or less.” Other critiques came from commentator Dorothy Thompson who called the magazine “unmade,” and said that she expected “something that would burst upon the eye” with the sort of inevitableness which has always been your [Luce’s] genius.”Luce was not deterred. Richmond was given the job to design in a matter of days what became one of the most emblematic magazine covers in the world. Yet it was a free lance artist/illustrator, Edward Wilson, who suggested that the cover always be a black-and-white photo, a full bleed on all sides. Richmond added the sans serif logo dropped out of a red rectangle positioned in the upper left corner of the cover. After much discussion after Time’sexecutives it was decided that a stationary logo was better than a movable one and it became the most identifiable design element of Life.Richmond also recalled taking a photostat and putting iton red paper with the paper extending over the picture. Luce liked it. The red was agreed to because Luce believed that if it worked for Time, it would be lucky for Life.The first issue of Life, not unlike the rehearsal dummy, was a photo album rather than a well-pasted collection of sophisticated photo essays in the tradition of the Berlin or Munich illustratedweeklies. This changed within the next two years as Life’s picture editors and photographers became more confident about their missions. But although the stories and editing became tighter,the quality of the design betrayed a conscious effort not to rise above basic functionalism. It could be argued, that the matter-of-fact format allowed the photographs the room to breathe. The no-style design style was actually consistent with Life’sstyle of photography, which rejected artifice (i.e., photographers like Edward Weston or André Kertész were never to be found in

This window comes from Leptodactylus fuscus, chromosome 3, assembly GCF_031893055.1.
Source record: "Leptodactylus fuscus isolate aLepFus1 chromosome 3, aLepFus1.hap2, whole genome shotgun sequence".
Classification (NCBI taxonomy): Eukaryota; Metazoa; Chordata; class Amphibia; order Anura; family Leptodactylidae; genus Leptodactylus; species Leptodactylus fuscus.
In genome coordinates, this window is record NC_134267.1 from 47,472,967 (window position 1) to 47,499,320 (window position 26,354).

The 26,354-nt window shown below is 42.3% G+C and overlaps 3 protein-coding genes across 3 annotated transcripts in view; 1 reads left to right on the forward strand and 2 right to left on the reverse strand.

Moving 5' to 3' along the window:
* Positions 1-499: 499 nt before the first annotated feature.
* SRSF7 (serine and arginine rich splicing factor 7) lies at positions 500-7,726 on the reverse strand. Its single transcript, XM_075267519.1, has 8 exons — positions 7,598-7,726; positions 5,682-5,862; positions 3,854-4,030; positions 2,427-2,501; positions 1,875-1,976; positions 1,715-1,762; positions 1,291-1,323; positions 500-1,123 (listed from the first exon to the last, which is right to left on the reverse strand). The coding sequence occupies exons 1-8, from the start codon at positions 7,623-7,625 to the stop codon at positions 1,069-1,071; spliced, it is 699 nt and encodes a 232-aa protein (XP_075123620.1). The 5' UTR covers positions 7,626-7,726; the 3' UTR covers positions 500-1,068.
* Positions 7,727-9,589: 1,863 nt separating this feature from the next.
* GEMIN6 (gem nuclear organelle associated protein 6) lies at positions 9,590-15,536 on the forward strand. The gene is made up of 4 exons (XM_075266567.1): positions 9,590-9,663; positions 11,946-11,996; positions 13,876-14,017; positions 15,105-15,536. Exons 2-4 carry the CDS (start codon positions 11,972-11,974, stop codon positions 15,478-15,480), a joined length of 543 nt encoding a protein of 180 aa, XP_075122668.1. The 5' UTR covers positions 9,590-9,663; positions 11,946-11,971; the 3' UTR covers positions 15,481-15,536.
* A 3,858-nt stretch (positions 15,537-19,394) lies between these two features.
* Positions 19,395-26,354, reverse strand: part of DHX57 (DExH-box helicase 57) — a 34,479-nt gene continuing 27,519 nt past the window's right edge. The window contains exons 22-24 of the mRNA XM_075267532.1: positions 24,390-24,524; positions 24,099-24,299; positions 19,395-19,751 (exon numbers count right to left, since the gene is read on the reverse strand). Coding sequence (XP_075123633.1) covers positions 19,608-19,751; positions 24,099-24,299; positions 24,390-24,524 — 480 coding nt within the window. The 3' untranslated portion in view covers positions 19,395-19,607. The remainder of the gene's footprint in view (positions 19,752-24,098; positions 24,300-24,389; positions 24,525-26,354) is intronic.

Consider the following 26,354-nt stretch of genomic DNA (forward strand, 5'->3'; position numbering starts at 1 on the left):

Life). But it could also be argued that Life’sgraphic neutrality was an impediment to a truly superb magazine.Life’sinfluence on America was greater than anyone, even Luce, ever imagined. Life’smix of truly remarkable photo essays (particularly up to and during World War II) by masters of photojournalism and terse writing style proved to be a winning combination. Life’seditors understood the importance of packaging a picture story with the right balance of words. Life’scaption and headline style—with its emphasis on clear, simple facts—guided the reader’s interpretations of the evidence supplied in the photographs so that there was scant ambiguity. Lifewas more than a mere window, but a clearinghouse for information that only pictures could convey.Printed in Design Literacy, Understanding Graphic Design, Steven Heller and Karen Pomeroy, Allworth Press, New York, 1997.